As artificial intelligence (AI) rapidly evolves, the construction industry is devising ways to use AI on the jobsite to improve safety, efficiency and accuracy. From the design to the construction of a building, AI can assist project teams throughout the process.
In the Hensel Phelps Virtual Design and Construction (VDC) department, AI is used in a few different ways to make their processes more efficient. The department specifically uses a program called Construct.N that allows for extensive surveying of the project site using AI technologies.
“We’re able to walk the site with a 360-degree camera and can track the progress of construction. As we’re walking the site, we’re able to record the current state of construction. With that, we can go ahead and automate the progress and tie that in with the schedule,” said Angelo Lago, Director of Virtual Design and Construction for Hensel Phelps.
Along with streamlining building information and scheduling, the program also conducts deviation detection, where the team can compare the model they created with what was installed. Based on the information gathered, teams can then report that information to the individuals actively working on the jobsite. The use of this program helps teams understand how things are going in the field and provides an efficient way to determine deviations from the original model.
In the future, AI might also have the capability to speed up the MEPF (mechanical, electrical, plumbing and fire protection) routing process. Currently, the VDC team brings trade partners together who have created their own 3D models and compares–or clashes–them with the architectural model. This process is called clash detection and can be very time-consuming. Lago sees a future where this process could be faster and more efficient.
“With AI, where I think it’s heading in the future is automating a lot of that routing. It’s going to find the best possible route so that we have the best possible design,” said Lago.
While AI can help with efficiency in the construction process, it can also be extremely beneficial for safety on the jobsite. Hensel Phelps Corporate Director of Safety Jerry Shupe is optimistic about AI’s capabilities to recognize unsafe circumstances on the jobsite while assisting project teams in preventing accidents and injuries.
“Right now, we’re seeing it on jobsites around the country where AI is being deployed to film jobsites and identify potential unsafe actions,” said Shupe. “It’s sending alerts to people out on the jobsite so we can actually see what’s going on in the project and take action to rectify the problems.”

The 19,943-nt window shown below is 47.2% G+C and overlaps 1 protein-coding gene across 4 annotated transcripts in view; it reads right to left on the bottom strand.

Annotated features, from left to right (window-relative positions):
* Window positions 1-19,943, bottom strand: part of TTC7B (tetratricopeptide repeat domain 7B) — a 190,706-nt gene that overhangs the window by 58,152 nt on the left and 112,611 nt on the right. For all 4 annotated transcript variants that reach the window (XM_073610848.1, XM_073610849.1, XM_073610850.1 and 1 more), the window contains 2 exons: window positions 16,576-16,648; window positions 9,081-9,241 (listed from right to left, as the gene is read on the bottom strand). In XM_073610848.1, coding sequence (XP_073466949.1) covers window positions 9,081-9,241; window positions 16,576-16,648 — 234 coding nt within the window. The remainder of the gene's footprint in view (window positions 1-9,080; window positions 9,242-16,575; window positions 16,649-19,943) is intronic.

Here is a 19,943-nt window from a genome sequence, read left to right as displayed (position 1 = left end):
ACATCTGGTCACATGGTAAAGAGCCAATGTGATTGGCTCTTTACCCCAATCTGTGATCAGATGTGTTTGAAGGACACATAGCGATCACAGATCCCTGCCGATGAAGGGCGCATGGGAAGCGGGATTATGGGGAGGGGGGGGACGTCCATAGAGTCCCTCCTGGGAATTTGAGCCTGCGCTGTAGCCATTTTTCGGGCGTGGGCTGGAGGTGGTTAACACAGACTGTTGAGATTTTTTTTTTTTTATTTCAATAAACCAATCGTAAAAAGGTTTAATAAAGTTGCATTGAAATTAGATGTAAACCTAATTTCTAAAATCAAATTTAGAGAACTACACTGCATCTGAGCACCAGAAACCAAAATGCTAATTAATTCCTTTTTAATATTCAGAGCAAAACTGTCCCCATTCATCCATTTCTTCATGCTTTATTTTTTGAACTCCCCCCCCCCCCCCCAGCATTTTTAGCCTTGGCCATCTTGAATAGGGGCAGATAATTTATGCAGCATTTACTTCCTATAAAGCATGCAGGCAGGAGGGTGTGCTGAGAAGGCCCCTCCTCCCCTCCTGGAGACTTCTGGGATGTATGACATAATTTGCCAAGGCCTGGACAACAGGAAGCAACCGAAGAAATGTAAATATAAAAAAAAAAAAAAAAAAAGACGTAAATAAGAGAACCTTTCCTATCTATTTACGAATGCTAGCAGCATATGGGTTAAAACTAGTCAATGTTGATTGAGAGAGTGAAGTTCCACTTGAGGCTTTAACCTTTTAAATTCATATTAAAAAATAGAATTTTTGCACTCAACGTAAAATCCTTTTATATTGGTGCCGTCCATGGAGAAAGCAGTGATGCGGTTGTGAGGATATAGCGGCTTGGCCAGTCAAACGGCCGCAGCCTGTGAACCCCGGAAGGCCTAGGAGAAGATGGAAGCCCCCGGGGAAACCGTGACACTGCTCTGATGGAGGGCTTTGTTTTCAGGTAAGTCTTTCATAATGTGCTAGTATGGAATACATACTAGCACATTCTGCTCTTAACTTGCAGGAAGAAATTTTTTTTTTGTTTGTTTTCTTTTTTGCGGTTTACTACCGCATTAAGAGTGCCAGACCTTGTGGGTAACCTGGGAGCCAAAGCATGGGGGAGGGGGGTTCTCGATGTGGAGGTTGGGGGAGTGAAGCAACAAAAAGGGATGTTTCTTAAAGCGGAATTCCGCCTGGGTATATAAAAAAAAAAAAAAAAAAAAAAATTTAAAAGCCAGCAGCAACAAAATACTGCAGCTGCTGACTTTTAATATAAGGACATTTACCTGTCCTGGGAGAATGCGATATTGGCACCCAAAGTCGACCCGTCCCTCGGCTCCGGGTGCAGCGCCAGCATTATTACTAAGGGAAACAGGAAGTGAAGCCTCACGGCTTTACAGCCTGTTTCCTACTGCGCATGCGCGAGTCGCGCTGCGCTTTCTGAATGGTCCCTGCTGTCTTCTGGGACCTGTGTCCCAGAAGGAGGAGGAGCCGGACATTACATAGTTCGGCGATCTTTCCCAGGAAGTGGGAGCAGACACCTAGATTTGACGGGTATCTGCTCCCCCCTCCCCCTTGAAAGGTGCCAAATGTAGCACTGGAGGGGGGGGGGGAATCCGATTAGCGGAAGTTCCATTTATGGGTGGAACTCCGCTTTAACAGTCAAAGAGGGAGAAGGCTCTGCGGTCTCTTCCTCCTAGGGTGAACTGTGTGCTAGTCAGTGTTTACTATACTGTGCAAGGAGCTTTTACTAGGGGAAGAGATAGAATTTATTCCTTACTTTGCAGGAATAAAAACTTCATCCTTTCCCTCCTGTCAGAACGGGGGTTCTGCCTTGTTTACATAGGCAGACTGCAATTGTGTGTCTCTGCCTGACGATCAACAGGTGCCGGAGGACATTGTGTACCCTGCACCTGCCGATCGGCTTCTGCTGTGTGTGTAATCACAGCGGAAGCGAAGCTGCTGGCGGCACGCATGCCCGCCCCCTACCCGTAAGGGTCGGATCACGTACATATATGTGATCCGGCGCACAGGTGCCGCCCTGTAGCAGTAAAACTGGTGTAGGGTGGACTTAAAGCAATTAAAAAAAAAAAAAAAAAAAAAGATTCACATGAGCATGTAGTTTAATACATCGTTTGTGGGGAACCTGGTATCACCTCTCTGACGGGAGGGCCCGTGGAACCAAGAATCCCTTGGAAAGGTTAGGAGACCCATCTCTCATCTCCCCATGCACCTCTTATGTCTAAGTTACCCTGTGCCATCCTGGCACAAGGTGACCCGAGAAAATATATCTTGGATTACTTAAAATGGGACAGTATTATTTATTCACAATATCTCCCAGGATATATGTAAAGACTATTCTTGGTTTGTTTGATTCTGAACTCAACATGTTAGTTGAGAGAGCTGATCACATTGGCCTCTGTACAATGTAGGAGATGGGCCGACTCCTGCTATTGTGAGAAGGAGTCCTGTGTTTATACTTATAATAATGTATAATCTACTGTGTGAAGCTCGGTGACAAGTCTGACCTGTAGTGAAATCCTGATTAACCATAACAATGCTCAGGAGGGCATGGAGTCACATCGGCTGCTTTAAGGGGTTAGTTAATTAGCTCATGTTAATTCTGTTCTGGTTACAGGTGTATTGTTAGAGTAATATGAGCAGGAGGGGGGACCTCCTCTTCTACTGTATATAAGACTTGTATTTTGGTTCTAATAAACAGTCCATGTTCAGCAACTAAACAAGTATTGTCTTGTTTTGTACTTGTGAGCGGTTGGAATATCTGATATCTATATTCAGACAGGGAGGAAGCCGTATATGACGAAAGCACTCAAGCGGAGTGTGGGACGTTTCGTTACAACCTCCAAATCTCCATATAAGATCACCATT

AI also has the ability to process vast amounts of data about a jobsite regarding safety in a faster and more efficient way than humans can. While project teams are capable of recognizing potential hazards on their own, AI can assist in rapidly processing the information and providing effective solutions.
“If we receive indicators saying that conditions are right for an accident, we are able to be proactive and take additional steps on the jobsite to prevent those accidents.” said Shupe. “AI would allow us to get ahead of accidents by seeing things that a normal person wouldn’t be able to see just by looking at all that data.”
Although AI has immense capabilities that can benefit project teams, Shupe recognizes that the idea of AI surveilling a jobsite can be unsettling to some workers.
“I think it’s really important for us to keep in mind that we need to keep safety personal. We need to make sure we’re having conversations with people, so they understand that we really do care about them and we’re not just utilizing technology to keep our workplace safe.”
Lago has the same perspective in the VDC department and doesn’t want people to feel like they could be replaced by this technology.
“We need to focus on being builders first. A computer is not going to be more valuable than our people. Our people are our biggest asset, so it’s important for them to continue to feel valued,” said Lago.
Looking to the future, Thai Nguyen, Hensel Phelps Director of Innovation, is excited about AI’s capabilities but also stresses the importance of human involvement.
“AI will create a lot of efficiencies in what we do–things that are mundane, redundant–things that don’t provide a lot of value,” said Nguyen. “The reality is AI isn’t going to replace the human. You still need humans to make those decisions based on the best information they can get. That’s what AI is giving us today is those insights and giving us better information, allowing our people to make those decisions in the field faster and better.”
On the Innovation side, generative AI technologies are continuing to evolve and be implemented on jobsites. Nguyen sees a bright future involving AI in many aspects of construction but is particularly interested in how robotics can be paired with AI to create a more efficient and happier project team.
“At some point, you can have a robotic dog on a jobsite that can not only perform a task at night, giving humans a better quality of life, but then the AI and the machine are able to do things that are more predictive.” Said Nguyen. With generative AI, it is always learning and improving so as an AI-powered robot continues to learn, it can build upon its capabilities and predict what information project teams need to be successful.
The future of AI in the construction industry is promising, with significant development in the VDC, Safety and Innovation sectors. AI continues to advance the industry by providing efficient solutions and proactive information that contribute to a safe, successful jobsite.